I'm not sure who's supposed to benefit from this. Fudging the editions seems like you're going to a lot of extra trouble just to hurt your customers.
Even when the reviews do technically apply, they are often useless (multiple 1-star top reviews: "I tried to use it for HDMI to DisplayPort, but it didn't work"; description: "From DisplayPort to HDMI only (not bi-directional)").
I've also noticed that as I'm going off-site to find accurate information about the product anyway, I'm more frequently buying off-site. Looking around to save 50p or so usually isn't really worth it, but when I'm off Amazon _anyway_, it is. I can think of at least three orders in the few weeks to other sellers that in the past would have gone to Amazon, either because I was wanting the information from the reviews or I'm just in the habit of not going to Amazon first.
This is very anecdotal of course, but it did get me wondering. I have never written a customer review myself, but I always put that down to being busy/lazy and never saw myself as representative for that. But I asked around among my peers, people I would have wanted to read a review from, and it turned out I wasn’t the only one who’s never written a positive review. A lot of them, it turned out, write negative reviews for poor services quite frequently, but almost no positive reviews had ever been written.
All completely anecdotal, but it seems to correlate with what other people on HN have experienced. Maybe we shouldn’t have outsourced book reviews to the anonymous population of the internet?
Modern translations (written in the last 30 years, say) are way way better than the public domain editions, not least because they don't have puritanical Victorians editing out all the "scandalous" bits.
He was an undaunted explorer and traveled widely and spoke 29 languages. He wrote extensively, but sadly his widow considered some of his papers too explicit to be published after his death and instead destroyed them.
His search for the headwaters of the Nile are the basis for the film Mountains of the Moon . See .
 Historical Badass: Explorer Sir Richard Francis Burton
The headline suggests that these typos are sinister ("newspeak"). If that were true, that would be an entirely different and also disturbing problem. I did not find any mention of these errors to be so.
He's dead. None of the copies do that. I understand that the main point here is about counterfeiting, but perhaps copyright shouldn't last more than 50 years either...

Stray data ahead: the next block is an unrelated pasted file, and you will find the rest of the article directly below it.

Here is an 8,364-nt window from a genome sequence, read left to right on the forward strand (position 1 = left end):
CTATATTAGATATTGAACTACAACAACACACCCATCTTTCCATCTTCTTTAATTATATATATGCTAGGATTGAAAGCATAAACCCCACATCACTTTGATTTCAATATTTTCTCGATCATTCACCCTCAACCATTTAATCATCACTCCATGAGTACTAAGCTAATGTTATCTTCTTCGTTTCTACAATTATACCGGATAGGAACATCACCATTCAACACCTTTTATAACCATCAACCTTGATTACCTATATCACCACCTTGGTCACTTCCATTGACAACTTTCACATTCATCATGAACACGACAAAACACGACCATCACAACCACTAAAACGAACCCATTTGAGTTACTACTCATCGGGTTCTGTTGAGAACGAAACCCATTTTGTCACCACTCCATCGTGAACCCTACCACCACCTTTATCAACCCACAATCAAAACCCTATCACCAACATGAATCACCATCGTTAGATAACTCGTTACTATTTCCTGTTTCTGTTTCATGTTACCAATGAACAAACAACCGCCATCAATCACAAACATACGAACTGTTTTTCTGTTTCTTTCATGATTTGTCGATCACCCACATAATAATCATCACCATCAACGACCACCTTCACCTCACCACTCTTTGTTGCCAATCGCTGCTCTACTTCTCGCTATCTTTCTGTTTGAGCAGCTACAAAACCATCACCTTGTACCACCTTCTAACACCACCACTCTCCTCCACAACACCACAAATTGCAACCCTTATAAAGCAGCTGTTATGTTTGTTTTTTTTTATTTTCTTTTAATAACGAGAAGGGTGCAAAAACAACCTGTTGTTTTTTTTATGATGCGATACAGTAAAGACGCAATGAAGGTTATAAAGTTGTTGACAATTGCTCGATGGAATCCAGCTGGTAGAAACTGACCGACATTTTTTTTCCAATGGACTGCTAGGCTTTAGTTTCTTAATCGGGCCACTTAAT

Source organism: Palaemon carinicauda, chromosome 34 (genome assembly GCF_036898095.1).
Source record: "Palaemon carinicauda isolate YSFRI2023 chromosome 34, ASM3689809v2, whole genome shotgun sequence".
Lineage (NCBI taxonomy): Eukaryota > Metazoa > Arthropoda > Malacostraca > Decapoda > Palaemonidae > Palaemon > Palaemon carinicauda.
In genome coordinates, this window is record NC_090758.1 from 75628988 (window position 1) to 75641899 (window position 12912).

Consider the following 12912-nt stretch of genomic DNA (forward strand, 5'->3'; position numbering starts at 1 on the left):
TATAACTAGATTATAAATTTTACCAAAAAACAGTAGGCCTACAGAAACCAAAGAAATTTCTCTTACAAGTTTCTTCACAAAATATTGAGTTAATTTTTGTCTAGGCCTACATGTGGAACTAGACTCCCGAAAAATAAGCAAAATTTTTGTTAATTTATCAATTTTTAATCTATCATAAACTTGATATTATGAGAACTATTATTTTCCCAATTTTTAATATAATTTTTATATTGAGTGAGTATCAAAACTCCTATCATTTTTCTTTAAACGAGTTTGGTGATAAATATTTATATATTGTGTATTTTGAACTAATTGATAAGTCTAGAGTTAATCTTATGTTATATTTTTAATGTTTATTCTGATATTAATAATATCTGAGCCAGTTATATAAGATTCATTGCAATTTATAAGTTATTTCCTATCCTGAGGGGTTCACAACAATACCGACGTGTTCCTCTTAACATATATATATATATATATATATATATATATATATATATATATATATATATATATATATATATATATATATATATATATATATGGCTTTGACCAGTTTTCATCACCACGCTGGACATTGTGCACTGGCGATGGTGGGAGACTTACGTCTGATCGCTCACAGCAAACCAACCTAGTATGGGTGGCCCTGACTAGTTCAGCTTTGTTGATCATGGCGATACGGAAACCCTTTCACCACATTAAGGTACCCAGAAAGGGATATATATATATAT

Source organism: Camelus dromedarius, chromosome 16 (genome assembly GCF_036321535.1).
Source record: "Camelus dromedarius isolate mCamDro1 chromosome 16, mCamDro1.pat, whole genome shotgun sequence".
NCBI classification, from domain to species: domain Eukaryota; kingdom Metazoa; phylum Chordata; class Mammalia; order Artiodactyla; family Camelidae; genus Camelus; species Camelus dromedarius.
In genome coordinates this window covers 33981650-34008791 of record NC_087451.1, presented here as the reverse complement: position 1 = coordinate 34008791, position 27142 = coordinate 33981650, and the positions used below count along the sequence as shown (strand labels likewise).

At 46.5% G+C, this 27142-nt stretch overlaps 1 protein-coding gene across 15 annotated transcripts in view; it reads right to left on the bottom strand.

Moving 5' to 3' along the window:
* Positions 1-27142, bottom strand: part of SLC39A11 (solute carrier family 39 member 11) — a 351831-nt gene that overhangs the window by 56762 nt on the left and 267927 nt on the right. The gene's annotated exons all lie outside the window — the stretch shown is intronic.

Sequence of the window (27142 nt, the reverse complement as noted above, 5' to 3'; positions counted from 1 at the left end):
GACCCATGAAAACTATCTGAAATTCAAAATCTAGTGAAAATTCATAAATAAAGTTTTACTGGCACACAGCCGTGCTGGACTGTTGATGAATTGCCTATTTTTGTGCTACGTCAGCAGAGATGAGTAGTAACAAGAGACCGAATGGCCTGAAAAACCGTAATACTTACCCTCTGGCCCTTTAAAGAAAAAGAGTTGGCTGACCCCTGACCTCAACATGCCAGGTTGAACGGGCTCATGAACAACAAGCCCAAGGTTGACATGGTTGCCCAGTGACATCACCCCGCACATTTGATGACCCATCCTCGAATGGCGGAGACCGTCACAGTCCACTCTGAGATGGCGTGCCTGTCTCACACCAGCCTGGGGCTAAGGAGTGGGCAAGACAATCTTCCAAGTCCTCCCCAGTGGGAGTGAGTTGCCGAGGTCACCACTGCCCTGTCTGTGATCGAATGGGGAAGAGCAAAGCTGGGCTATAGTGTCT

> Last year, a Chinese national who was a research professor at Kansas State University was arrested and sentenced to 10 years in federal prison for stealing valuable American rice seeds — a trade secret — that can be used to treat gastrointestinal disease, antibiotic-associated diarrhea, hepatic disease, osteoporosis and inflammatory bowel disease.
God forbid someone release rice that cures various gastrointestinal diseases into the wild. Someone might be cured!
This whole thread started with
> He's dead.
The point being that they're not getting paid for their work. Perhaps their descendants are, or far more likely these days, their employer.
Copying without paying a >50 year old book: no real negative consequences
Copying without paying a seed that was developed in the last few years: significant negative consequences
(Obviously there are significant positive consequences to pirating that rice. But limited-term IP strikes a reasonable balance between getting more done and also releasing it to the public.)
Not quite as annoying as ordering a book listed as a hardcover and receiving a cheap photocopied paperback. (Has happened several times here).
edit - 'Amazon Erases Orwell Books From Kindle' - https://www.nytimes.com/2009/07/18/technology/companies/18am...
Would the whole shipping network, fulfilment, and distribution centers be repeated across all of these companies or would that be a separate company? What about the vendor marketplace and ecommerce code and massive analytics systems they built? Plus customers will have to go to multiple different websites depending on what they want (babystuff.com, bookstore.com, etc)?
These companies can't simply be divided geographically and regionally like oil and telecom companies can, that's counter to how internet companies work. So it'd have to be business unit / divisional.
It's easy to throw around anti-trust laws as a panacea for all the stuff we don't like by tech companies but we seem to be missing the whole concrete picture of what that actually means in practice.
All of these technical issues are problems of Amazon’s creation. Amazon wrote a bunch of software that doesn’t provide a supply chain that can maintain the integrity of what they sell. Sound like their problem.
Amazon's publishing platform is only a relatively small part of their wider business and doesn't answer any of my questions.
Who else is responsible for the upkeep of the marketplace?
The "break them up" argument works if there is an inherent conflict of interest that would get resolved if they were separate entities, but that isn't true in this case.
The inherent conflicts of interest are everywhere. It commingles inventory, competes with its partners and encourages an auction like atmosphere for constrained product. Retail Amazon and marketplace Amazon need to be segmented for consumers to understand who and how they are buying products.
>If you're wondering about some weird social ill plaguing society from the tech industry, 99% of the time the root cause of it is Section 230.
Which is also relevant to the big WSJ story today about Amazon's problem with fakes and unsafe products.
Which may be why you did it, to be fair. Is it?